Women's Soccer, Stanford, Linnehan (12)

Midfielder/forward, Payton Linnehan (12) gets tackled during the match against No. 3 Stanford on Friday, August 23, 2019 at Jeffrey Field.

In soccer, all it takes is one moment or one run to change the outcome of a game.

The ability to hone that skill and maintain the composure to come up in that one, special moment often takes years.

But in Penn State’s case, the player with arguably the best capabilities to perform in that skilled winger role is none other than freshman Payton Linnehan — another former member of Nittany Lions’ No. 1 recruiting class from the 2019 season.

Linnehan came in as a standout in the front line, ranked the No. 5 forward on TopDrawerSoccer.com and No. 15 player overall of her class.

She credited her youth coach, Jason Dewhurst, for helping her develop as a young player. Linnehan played for FC Stars from the time she was 12, and like many players in the United States setup, faced a dilemma forced upon by the Development Academy.

“I played high school soccer my freshman and sophomore year, and then I ended up not playing because of the DA,” Linnehan said. “But I played Stars. I would go there like three or four times a week and it was an hour away, so it was difficult at times.”

“I got all my work done doing it in the car and whenever I could. I feel like that’s helped me a lot in adjusting to college, like, we’re really busy all the time and you just have to keep trying.”

Linnehan got her technical skills from her soccer environment. When it comes to her blistering pace, though, it actually took roots in her own backyard.

“Ever since I was young, my dad would help me with my speed in the backyard almost every day,” Linnehan said. “That’s helped me obviously become a good player. My time with the Stars, for the national team and on my own, just building my technical ability and then putting the two pieces together — I think it’s helped me get to where I am.”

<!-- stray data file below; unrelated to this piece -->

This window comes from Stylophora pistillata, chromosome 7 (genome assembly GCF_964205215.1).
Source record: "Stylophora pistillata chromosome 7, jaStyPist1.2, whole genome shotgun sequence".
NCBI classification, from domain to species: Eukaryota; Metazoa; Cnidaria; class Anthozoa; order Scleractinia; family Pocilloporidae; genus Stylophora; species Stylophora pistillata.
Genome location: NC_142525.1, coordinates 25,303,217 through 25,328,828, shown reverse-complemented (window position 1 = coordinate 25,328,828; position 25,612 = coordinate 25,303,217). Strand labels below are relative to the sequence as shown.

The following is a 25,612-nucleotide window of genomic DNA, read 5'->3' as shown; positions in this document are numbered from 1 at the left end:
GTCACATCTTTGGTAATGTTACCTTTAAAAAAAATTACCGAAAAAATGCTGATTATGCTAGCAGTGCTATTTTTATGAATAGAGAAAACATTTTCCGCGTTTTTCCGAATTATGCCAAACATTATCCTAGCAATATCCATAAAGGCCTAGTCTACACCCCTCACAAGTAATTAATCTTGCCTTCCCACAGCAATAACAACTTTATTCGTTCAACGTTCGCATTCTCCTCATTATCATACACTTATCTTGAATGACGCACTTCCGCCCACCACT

Women's soccer vs. Oklahoma State, Linnehan (12)

Midfielder/forward Payton Linnehan (12) runs toward the ball against an Oklahoma State player during the women's soccer game against Oklahoma State at Jeffery Field on Sept. 12, 2019. No. 8 Nittany Lions fell to the Cowgirls in second overtime, 2-1. 

Her stellar youth performance also earned her call-ups to the U-15 and U-17 setup. Part of the journey saw her traveling around the world, from China to Argentina to Uruguay, for the U-17 World Cup, which were experiences she would not trade anything for.

“Over time, we started going on international trips and I was so excited,” Linnehan said. “It’s taught me a lot just as a person as well as being a soccer player. I think those experiences have helped me become the player I am.”

Linnehan, like the other freshmen, came on board for a summer semester for workouts and a head start.

“We got to play with each other a little, kind of get to know each other and who we are as players,” Linnehan said. “It helped us coming into the preseason, then we got to adapt again to everybody else on the team.”

That was a smooth transition as well, with the older players being welcoming and Linnehan having co-captain Ellie Jean on her flank.

“During preseason, I was getting used to the style of play, didn’t really know what to expect,” Linnehan said. “[Jean] would tell me what she wants from me, then I ended up getting comfortable with telling her what I want from her.”

“Then we’ve been able to work off each other, move up the field. I’ll come down to help her and she’ll come up to help me and just build a good relationship on the field.”

Jean is a close compatriot to the freshman Linnehan and heaped high praises to her.

“She has an engine and it can go and I think that’s a huge asset to her. That should give her a ton of confidence,” Jean said. “We certainly have a ton of confidence in her. She has a lot to learn, as do all of the freshmen when they come in, but we’re trying to have them see the positive, gain confidence and eventually, that will help us in the long run.”